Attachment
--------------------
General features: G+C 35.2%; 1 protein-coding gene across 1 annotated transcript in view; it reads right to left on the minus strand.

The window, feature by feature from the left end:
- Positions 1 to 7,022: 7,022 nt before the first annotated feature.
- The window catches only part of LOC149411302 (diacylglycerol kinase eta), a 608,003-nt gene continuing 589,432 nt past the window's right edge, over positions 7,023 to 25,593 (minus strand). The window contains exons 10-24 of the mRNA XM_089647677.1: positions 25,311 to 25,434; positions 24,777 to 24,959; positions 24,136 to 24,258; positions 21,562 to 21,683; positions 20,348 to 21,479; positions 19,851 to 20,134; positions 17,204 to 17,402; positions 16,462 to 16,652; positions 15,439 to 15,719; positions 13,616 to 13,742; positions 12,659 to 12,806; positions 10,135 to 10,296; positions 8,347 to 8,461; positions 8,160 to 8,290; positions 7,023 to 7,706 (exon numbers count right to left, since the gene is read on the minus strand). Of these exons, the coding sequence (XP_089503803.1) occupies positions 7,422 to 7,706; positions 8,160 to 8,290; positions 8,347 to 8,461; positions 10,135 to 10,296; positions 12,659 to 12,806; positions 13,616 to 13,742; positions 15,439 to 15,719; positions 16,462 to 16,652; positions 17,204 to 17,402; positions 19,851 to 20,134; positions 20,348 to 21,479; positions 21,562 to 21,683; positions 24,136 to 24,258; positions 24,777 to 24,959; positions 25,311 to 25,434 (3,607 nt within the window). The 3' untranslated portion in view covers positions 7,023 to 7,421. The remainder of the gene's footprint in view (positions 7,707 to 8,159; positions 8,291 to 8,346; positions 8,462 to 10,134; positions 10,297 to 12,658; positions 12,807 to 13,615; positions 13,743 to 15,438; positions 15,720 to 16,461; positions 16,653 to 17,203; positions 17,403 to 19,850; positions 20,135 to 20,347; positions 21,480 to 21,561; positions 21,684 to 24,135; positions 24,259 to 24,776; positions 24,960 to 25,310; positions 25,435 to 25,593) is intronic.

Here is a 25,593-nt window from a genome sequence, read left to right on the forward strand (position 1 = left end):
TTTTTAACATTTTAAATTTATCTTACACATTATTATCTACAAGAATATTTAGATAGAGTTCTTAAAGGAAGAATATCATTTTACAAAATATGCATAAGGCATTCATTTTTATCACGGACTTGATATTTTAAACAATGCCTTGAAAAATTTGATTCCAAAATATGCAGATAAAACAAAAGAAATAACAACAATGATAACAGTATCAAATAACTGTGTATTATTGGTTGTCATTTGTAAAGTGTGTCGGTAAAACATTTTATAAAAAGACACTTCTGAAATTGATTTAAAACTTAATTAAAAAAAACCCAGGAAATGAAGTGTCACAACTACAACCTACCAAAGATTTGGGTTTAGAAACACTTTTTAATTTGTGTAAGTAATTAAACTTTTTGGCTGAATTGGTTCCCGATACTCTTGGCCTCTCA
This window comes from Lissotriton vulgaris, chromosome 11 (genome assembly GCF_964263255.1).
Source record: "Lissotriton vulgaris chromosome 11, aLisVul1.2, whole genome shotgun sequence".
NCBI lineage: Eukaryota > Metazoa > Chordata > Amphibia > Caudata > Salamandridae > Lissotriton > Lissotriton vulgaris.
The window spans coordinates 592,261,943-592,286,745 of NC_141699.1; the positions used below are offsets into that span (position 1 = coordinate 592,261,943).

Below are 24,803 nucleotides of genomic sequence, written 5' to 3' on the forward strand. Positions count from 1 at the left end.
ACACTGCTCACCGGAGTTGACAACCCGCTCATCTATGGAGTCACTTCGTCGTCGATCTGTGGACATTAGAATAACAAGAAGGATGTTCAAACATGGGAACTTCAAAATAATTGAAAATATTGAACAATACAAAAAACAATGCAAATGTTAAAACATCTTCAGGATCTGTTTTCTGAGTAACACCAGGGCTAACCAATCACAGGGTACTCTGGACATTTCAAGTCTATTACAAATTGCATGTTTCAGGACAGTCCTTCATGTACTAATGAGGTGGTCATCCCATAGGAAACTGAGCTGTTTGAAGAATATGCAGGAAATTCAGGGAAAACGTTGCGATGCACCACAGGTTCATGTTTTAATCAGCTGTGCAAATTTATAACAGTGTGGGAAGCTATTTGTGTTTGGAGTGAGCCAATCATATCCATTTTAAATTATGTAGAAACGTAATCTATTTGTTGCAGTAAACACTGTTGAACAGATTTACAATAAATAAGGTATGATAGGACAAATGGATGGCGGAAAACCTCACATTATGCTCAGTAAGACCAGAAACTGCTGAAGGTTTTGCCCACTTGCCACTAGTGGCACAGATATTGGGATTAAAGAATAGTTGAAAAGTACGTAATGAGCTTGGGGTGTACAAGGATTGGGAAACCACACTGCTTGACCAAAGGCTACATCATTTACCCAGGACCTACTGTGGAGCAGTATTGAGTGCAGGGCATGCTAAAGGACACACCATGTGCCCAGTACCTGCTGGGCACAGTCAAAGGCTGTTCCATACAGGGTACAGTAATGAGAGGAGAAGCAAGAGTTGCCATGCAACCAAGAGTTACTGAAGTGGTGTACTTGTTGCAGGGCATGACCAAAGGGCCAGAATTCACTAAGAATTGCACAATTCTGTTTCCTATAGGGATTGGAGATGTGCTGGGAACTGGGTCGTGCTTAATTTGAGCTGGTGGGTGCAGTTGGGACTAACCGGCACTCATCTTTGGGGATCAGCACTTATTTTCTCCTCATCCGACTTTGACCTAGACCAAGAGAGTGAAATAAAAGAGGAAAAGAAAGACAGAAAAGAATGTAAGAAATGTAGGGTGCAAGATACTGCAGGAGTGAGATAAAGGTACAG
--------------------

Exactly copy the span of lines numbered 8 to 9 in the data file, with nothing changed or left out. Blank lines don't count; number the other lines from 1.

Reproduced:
Source record: "Lissotriton vulgaris chromosome 11, aLisVul1.2, whole genome shotgun sequence".
NCBI lineage: Eukaryota > Metazoa > Chordata > Amphibia > Caudata > Salamandridae > Lissotriton > Lissotriton vulgaris.